Sakurajima was once an island — until the lava flows from the huge 1914 eruption connected it to the mainland. This is known as the Nagisa Lava Trail, and is your bridge for the walk back.

Kagoshima

One of the enduring images of Japan’s history is the Kamikaze of the second world war. Who were these people? What were they like? Why did they consent to make such a sacrifice? They were, of course, ordinary people, and you find out more about them and their lives at Chiran Tokko Museum, which is located on the airbase from which they flew their one-way missions. Here you see the artefacts of their lives and training, their personal effects, and, most movingly, the letters they wrote home before their final flights.

Kagoshima has its own well-preserved district of samurai residences, Chiran, with buildings dating back 250 years. Chiran has gone further than other areas in removing signs of the 21st century: no cars, no overhead cables, so you are able to step back a little further into history. You cannot enter the houses, but many of the gardens are open to the public.

Nagasaki

Nagasaki is another name that is resonant in Japan’s history, and that’s where you go today. For much of Japan’s self-imposed isolation the only foreign contact permitted was in this city. In the 1600s, a small spit of land in Nagasaki bay was severed from the mainland to create an artificial island. This was called Dejima and it was here that foreign visitors and traders were isolated. Even then Dejima was hardly a cosmopolitan centre. Only certain nationalities were allowed to set foot here and only under strict conditions. After the Portuguese were ejected (or crucified) by Tokugawa, the place became most closely associated with the consistent Dutch presence until the nation re-opened itself to the outside world in the 19th century. Over time, much of the bay was filled in and claimed from the sea and Dejima became another district of the city. Now it is being restored to how it would have been in the 1800s.

Nagasaki

Once Japan had opened up to the world and the Dejima lost its reason for being, but Nagasaki retained its status as an important portal to the outside world. Traders and representatives of foreign interests moved into the city and now we can peek into the lives of these pioneers by visiting their residences overlooking Nagasaki bay.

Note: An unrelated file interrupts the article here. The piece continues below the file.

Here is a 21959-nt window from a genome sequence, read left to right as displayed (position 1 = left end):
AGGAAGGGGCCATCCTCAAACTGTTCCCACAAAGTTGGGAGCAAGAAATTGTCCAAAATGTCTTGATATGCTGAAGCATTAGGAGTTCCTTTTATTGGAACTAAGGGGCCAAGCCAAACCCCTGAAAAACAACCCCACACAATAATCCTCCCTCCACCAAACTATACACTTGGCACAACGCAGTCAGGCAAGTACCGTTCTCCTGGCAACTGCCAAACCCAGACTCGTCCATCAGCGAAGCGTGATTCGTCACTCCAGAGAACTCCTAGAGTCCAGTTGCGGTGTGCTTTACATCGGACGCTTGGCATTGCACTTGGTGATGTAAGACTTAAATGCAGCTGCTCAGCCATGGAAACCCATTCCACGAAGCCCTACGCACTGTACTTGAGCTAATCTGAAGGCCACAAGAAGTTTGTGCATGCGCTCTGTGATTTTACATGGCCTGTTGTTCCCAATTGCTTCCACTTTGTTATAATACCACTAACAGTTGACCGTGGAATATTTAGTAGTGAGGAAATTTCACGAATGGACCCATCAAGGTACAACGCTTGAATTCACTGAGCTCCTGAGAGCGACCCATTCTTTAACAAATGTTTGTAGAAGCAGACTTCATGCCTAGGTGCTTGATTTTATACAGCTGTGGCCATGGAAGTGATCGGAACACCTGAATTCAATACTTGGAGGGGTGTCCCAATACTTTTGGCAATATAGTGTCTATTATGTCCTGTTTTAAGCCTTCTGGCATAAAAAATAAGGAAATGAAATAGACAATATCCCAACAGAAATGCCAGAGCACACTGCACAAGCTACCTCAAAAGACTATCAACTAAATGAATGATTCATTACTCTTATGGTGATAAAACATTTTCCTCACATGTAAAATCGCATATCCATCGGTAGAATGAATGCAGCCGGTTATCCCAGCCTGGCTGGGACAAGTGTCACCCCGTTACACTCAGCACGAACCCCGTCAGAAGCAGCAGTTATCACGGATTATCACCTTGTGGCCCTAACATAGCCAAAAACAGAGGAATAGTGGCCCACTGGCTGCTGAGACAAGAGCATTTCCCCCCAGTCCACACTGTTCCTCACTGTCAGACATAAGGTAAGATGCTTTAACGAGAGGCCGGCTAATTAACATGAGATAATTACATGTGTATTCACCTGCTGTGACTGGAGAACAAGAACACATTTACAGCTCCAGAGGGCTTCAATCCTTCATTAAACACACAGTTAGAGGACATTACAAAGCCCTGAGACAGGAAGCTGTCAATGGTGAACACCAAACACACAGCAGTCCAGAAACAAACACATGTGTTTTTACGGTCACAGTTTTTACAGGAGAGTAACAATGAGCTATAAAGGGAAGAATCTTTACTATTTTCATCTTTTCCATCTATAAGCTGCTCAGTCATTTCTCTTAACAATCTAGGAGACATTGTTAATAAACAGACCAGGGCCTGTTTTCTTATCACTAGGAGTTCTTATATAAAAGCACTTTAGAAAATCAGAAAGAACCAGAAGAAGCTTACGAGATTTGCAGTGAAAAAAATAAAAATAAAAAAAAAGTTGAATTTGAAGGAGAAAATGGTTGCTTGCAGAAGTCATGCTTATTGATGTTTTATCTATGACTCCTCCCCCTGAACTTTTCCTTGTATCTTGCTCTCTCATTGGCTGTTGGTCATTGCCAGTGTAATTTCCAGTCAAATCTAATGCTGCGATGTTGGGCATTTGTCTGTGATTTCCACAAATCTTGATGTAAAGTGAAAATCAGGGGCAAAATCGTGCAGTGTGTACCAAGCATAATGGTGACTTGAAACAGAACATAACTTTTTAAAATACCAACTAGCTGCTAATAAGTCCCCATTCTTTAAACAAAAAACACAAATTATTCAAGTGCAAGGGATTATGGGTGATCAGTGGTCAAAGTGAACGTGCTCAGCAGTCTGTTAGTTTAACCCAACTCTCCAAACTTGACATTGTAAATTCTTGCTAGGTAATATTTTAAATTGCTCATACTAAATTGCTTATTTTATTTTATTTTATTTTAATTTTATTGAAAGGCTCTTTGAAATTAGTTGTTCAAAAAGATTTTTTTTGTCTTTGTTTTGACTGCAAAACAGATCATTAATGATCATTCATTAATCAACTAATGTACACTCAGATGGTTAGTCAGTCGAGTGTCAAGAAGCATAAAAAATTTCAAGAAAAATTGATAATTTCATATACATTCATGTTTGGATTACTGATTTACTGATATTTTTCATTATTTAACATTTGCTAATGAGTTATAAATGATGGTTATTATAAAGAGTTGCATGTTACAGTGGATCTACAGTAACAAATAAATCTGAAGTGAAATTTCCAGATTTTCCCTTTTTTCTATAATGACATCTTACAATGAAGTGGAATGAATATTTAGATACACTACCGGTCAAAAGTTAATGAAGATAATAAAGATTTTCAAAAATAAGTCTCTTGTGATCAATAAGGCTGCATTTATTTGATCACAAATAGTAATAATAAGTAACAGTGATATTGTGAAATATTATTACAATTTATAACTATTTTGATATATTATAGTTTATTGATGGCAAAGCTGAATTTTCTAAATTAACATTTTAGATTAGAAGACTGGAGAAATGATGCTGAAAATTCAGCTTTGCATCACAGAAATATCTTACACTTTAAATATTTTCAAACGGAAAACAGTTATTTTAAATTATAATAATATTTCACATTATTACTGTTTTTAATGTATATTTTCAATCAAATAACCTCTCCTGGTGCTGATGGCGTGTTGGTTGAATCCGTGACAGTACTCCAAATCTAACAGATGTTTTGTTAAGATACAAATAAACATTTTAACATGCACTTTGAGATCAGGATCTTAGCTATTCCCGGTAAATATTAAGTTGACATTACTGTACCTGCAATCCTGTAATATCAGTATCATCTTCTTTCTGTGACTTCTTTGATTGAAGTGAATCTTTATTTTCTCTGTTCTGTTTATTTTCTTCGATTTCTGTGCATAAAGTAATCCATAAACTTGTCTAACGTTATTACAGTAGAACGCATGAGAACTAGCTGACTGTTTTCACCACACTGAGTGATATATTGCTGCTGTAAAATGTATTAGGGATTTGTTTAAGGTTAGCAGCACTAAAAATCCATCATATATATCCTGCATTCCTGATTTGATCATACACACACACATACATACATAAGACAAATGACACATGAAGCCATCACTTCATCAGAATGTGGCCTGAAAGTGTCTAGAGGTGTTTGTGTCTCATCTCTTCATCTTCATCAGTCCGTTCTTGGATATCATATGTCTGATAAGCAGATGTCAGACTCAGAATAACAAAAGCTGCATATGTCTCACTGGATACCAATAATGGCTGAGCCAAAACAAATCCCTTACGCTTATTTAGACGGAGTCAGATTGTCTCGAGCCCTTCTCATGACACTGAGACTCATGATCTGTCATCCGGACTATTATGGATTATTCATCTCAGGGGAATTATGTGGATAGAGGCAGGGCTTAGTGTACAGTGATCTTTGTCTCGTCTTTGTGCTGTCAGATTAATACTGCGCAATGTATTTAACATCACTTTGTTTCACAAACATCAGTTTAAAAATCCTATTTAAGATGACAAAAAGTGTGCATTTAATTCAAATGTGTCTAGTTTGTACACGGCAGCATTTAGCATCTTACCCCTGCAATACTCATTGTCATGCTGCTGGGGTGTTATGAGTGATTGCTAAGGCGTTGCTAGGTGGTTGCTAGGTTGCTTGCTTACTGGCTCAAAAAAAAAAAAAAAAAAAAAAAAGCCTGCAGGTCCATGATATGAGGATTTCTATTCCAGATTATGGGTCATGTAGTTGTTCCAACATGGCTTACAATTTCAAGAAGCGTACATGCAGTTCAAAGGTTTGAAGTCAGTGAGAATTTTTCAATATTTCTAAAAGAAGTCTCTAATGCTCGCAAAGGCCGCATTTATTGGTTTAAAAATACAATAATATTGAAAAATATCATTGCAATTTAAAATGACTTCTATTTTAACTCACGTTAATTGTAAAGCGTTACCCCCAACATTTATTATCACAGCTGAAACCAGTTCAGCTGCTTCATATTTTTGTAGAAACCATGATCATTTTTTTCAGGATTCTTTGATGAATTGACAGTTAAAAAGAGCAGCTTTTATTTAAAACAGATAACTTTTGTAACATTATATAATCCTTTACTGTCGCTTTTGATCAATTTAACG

One of the houses belonged to Thomas Blake Glover from Aberdeen, Scotland, who helped establish a number of companies including Mitsubishi and Kirin (the drinks company). His story is a fascinating one, played out in a time when Japan was undergoing great changes militarily, industrially and politically, firmly marking its place on the map and becoming a world power in the following decades.

Kyoto

Today you return to Kansai by bullet train, but now to the ancient capital of Kyoto. Home to an abundance of UNESCO World Heritage sites, beautiful gardens, parks, great food, great nightlife and geisha, it remains Japan’s cultural soul.

After checking in at the hotel, you visit nearby Fushimi Inari shrine, just south of the city, where you walk along the photogenic hillside on paths winding up through a tunnel of thousands of vermillion shrine gates. The shrine of Fushimi Inari is dedicated to the fox deity, the god of business, and is therefore close to the heart of the nation. This is the main shrine for the fox, and there are 32,000 sub-shrines around the country.

If you have the legs you may want to continue all the way to the summit for the incredible sunset over the city.

Kyoto

Start the day with the tea ceremony, clear your mind, refresh your spirit and find your place in the universe. The tea ceremony is one of Japan’s signature cultural rites and you too can join in. The teahouse that hosts your experience has been active in supplying tea to Kyoto for generations. Later, you visit Nanzenji this is one of the most important and expansive temples in Japan. Its history goes back to the 13th century, from which time it has grown and prospered. Nanzenji is now one of Japan’s important cultural treasures. Dozens of pavilions and shrine are set in landscaped parkland, which is particularly beautiful in spring and autumn.